In 1927 the school and school house were valued under the 1925 rating Valuation Act. The valuer considered the school house: "v.nice" it had two reception rooms, a living room and scullery downstairs with three bedrooms above one of which was over the school; also: "There is a small porch in front of house" with a workshop, barn and earth closet outside. Of the school he noted that it had been built for 142 and at present had 108 with an average attendance of about 105 "There are 2 rooms", there was a large brick and slate earth closet in good condition.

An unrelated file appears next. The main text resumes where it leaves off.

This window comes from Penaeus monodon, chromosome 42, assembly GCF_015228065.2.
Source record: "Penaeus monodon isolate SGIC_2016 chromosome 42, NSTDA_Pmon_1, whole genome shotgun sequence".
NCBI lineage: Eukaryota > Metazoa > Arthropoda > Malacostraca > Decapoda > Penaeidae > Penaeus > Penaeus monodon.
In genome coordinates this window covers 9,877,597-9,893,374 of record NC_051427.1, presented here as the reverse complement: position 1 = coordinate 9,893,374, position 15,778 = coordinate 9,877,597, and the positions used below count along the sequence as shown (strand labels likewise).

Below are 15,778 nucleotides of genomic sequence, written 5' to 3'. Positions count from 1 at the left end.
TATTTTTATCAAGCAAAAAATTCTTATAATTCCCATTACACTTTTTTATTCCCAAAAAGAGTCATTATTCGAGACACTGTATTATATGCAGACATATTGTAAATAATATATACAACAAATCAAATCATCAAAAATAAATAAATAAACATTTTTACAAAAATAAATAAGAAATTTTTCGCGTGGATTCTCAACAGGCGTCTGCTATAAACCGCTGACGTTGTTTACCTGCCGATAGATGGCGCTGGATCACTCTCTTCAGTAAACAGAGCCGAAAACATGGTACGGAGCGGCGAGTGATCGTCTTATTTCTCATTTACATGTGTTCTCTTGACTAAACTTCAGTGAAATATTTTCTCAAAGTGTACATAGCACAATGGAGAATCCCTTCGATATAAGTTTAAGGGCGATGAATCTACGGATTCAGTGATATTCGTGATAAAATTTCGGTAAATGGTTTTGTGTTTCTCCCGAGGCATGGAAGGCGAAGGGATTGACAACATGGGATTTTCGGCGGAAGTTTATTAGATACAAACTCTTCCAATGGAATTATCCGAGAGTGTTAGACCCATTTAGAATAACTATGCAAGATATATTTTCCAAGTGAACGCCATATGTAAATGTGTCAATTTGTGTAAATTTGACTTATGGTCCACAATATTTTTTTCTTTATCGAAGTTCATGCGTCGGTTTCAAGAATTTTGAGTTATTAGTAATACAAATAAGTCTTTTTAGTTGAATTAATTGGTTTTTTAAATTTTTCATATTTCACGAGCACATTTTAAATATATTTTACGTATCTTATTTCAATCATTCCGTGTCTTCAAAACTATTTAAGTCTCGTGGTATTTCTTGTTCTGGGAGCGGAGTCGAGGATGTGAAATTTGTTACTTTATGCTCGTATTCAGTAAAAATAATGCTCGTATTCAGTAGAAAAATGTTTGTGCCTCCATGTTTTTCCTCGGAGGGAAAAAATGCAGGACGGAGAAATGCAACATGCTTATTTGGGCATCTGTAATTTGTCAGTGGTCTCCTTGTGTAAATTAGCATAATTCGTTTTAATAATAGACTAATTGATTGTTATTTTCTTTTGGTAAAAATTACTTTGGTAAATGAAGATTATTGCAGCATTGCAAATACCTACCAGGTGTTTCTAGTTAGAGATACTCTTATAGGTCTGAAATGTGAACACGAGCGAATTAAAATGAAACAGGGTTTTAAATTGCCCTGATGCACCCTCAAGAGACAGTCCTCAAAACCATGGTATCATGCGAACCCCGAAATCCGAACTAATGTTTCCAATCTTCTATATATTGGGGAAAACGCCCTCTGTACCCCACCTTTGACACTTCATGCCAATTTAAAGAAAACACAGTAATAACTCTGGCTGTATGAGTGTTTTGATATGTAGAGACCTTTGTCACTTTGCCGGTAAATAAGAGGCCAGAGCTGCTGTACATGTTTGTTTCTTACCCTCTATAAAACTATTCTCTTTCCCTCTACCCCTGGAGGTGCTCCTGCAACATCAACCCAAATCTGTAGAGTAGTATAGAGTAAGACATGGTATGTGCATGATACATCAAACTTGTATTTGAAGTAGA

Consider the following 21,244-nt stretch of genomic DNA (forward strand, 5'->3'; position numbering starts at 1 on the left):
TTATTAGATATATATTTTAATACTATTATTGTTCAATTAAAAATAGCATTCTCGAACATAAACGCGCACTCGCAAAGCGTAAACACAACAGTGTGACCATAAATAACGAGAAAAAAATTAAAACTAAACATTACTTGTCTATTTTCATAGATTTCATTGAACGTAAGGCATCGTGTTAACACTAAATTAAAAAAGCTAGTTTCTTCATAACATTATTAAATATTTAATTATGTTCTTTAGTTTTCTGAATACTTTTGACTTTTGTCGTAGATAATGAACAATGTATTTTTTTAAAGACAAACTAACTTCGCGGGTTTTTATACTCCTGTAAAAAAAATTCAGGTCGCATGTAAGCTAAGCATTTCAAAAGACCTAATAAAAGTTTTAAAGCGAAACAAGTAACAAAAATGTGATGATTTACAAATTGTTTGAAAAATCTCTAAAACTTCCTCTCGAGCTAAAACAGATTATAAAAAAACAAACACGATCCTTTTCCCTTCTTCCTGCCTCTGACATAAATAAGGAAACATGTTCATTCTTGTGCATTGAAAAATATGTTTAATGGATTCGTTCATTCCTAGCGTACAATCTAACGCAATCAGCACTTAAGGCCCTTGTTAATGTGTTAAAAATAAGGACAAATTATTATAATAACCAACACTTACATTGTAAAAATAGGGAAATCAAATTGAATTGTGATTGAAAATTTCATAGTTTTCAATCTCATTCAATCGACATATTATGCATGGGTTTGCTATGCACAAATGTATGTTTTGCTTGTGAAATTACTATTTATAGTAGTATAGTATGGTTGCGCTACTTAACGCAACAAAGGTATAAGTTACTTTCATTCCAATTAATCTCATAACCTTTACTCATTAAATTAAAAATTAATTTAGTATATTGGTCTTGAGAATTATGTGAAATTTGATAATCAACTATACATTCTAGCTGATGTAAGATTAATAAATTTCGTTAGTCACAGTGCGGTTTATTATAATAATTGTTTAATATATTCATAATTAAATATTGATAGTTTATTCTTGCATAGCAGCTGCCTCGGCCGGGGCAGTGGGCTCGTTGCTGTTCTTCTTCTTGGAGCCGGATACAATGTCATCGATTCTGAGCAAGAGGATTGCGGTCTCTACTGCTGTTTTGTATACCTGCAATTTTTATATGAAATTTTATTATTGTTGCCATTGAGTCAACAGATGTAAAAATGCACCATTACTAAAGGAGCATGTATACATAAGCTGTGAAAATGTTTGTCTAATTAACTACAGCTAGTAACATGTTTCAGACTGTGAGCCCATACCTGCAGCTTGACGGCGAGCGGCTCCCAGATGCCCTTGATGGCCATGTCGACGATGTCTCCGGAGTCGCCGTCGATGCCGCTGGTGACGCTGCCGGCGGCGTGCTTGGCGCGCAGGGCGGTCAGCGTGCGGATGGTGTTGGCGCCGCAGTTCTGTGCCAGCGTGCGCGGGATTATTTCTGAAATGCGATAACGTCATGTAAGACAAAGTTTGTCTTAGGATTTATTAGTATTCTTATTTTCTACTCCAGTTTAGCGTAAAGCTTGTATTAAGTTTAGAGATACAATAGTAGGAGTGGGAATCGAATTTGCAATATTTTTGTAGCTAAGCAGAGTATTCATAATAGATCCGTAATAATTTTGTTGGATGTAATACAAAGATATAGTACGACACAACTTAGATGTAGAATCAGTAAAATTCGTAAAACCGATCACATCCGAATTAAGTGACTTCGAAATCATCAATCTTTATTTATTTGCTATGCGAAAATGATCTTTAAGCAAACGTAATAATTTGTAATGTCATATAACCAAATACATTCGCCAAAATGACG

In 1928 it was found that "within somewhat narrow limits a very good standard of attainment is reached" reflecting credit on the Headmaster of 34 years, books were needed for the lower years in the school, however. In 1931 it was recorded that staff changes had caused the Headmaster "some anxiety" making class sizes large and giving staffing problems when boys (drawing and gardening) were split off from girls (needlework). Overall the Inspector was very satisfied with the junior school and its Headmaster but of the infants said "The Infant's section is taught on traditional lines but the children have made very good progress". In 1935 it was noted "The Head Master has got a good grip on the problems here, and is well supported by his Staff. The population of the school is migratory; since the 1st January 1934 60 children have been admitted, 32 of whom had been to other schools, and 9 have left again". In one class, as a result of this influx, there were three groups of children each of which had been taught by different methods.